Schema Therapy was developed by Jeffrey Young, to treat individuals with Borderline Personality Disorder, but can also be used with other presentations caused by difficult childhood experiences. Schemas can be described as our belief systems or 'lifetraps'. The theory on which Schema Therapy is based has four main concepts:
Early Maladaptive Schemas
Early Maladaptive Schemas are our core patterns or behaviours that we tend to repeatedly use throughout our lives.
Schema Domains relate to the emotional needs of a child. If these needs were not met during our childhoods, unhealthy schemas develop, which then result in unhealthy patterns of behaviour.
Coping Styles are the way we adapt to schemas and early life experiences. These are often unhealthy and tend to maintain or worsen the problems.
Modes are emotional states that we all use from time to time. They can sometimes lie dormant for a long time, being activated by certain triggers. Whilst we can be in a dominant state or mode for some time, we can flip over into other modes.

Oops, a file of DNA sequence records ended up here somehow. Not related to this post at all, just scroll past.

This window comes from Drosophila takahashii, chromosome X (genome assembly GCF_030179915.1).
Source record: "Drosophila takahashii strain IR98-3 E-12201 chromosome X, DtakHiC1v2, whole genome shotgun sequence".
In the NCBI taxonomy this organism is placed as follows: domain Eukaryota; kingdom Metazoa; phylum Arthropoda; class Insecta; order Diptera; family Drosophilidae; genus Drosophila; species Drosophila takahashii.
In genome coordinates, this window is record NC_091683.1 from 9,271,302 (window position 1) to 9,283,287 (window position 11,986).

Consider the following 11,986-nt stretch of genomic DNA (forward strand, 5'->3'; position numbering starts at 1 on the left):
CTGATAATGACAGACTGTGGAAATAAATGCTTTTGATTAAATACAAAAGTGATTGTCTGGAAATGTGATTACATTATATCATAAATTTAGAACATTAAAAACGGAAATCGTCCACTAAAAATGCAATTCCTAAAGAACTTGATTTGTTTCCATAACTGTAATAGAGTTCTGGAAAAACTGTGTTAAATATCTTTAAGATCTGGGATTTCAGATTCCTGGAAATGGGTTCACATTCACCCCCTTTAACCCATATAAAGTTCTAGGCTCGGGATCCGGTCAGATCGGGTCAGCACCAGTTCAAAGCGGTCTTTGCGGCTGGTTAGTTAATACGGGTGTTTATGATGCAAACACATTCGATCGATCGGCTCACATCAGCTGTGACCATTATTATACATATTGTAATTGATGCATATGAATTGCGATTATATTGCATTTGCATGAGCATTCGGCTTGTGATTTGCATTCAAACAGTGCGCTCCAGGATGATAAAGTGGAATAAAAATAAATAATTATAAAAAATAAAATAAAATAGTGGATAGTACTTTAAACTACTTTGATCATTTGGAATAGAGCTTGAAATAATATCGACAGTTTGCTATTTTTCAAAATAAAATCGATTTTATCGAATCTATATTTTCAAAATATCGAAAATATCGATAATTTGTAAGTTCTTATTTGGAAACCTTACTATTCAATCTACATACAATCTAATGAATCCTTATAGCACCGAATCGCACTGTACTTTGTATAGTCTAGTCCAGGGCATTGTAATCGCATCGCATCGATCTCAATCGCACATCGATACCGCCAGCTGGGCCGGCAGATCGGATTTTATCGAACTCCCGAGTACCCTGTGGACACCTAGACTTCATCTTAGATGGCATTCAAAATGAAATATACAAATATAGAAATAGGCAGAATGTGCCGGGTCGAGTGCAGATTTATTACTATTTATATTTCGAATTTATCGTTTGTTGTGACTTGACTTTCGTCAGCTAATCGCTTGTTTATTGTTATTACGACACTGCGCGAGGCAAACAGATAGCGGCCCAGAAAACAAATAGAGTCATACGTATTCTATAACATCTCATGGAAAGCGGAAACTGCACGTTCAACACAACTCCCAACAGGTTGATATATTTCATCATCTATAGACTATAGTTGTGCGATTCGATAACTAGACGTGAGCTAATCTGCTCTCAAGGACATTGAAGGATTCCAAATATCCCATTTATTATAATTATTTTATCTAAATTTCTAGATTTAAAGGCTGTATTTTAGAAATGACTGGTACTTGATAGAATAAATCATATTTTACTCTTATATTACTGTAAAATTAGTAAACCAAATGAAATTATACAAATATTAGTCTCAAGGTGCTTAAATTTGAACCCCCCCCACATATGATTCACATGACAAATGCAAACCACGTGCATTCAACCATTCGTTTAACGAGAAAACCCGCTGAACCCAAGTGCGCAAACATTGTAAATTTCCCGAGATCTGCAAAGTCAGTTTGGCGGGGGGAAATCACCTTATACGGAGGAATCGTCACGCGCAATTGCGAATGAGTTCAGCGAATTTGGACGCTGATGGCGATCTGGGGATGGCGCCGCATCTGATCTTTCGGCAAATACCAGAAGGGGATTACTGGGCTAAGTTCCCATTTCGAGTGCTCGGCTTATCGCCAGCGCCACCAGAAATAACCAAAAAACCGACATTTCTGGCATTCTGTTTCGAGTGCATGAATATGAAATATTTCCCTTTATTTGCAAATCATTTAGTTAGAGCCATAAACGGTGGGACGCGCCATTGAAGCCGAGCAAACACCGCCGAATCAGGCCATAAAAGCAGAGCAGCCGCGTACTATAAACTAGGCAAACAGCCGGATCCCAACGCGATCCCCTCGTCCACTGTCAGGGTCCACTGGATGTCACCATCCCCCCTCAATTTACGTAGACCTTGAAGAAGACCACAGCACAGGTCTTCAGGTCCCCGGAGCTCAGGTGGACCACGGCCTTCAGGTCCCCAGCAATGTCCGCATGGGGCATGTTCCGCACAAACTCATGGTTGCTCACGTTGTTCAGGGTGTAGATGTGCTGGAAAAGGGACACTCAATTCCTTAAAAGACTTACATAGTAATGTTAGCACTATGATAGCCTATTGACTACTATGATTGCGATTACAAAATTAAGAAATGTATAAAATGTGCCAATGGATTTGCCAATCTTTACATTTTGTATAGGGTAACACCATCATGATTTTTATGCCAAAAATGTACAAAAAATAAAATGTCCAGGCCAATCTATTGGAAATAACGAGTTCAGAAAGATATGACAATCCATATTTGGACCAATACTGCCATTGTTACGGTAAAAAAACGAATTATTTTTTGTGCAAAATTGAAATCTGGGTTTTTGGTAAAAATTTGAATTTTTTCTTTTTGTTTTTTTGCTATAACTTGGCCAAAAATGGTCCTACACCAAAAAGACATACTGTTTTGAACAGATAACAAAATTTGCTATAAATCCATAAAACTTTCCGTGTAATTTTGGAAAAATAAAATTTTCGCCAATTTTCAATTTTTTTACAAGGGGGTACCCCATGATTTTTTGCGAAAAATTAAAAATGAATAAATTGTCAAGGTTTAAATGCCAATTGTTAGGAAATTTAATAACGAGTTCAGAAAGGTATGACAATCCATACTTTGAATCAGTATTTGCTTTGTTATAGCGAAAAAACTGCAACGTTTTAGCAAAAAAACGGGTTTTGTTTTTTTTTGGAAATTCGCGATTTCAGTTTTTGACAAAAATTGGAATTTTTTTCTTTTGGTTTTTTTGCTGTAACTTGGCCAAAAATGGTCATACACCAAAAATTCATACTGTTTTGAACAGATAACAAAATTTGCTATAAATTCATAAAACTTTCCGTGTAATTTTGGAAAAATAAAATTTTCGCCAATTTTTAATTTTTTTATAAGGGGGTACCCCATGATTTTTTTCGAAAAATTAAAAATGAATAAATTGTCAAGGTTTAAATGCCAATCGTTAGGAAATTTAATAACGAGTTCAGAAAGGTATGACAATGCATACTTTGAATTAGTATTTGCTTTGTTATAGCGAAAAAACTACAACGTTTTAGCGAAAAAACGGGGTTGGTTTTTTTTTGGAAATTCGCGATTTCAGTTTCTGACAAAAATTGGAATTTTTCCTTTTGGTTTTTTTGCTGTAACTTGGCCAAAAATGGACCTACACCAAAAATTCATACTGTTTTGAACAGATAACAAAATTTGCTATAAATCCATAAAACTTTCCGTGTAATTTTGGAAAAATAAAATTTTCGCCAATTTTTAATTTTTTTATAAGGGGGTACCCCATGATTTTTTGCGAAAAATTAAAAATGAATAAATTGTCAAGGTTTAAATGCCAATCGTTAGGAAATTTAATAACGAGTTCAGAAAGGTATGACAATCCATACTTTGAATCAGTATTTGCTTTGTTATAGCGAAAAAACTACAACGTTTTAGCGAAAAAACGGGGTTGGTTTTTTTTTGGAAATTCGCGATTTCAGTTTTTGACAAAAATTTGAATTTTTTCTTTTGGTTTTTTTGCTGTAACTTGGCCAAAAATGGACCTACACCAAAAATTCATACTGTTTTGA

Schema Therapy is based upon CBT, but it is focused much more on early childhood experiences which have caused lifelong difficulties. Assessment includes the use of questionnaires to identify the individual's schemas, coping styles and preferred modes, enabling the client to understand and develop an abilty to change their unhelpful thinking styles and patterns of behaviour.
Transactional analysis is also a talking therapy and sessions are designed to explore an individual's personality and how this has been shaped by experience - particularly those stemming from childhood. This is achieved through skilful questioning and the utilisation of various models, techniques and tools. Sessions can be carried out in the form of one-on-one counselling, or with families, couples or groups.
The therapist works collaboratively with the individual to identify what has gone wrong in their communication and provide opportunities for them to change repetitive patterns that limit their potential. TA therapists recognise that we all have the potential to live the life we want, rather than the life we are programmed to live. Sometimes however this potential is hindered by repetitive patterns or 'unconscious scripts' that stem from childhood decisions and teachings.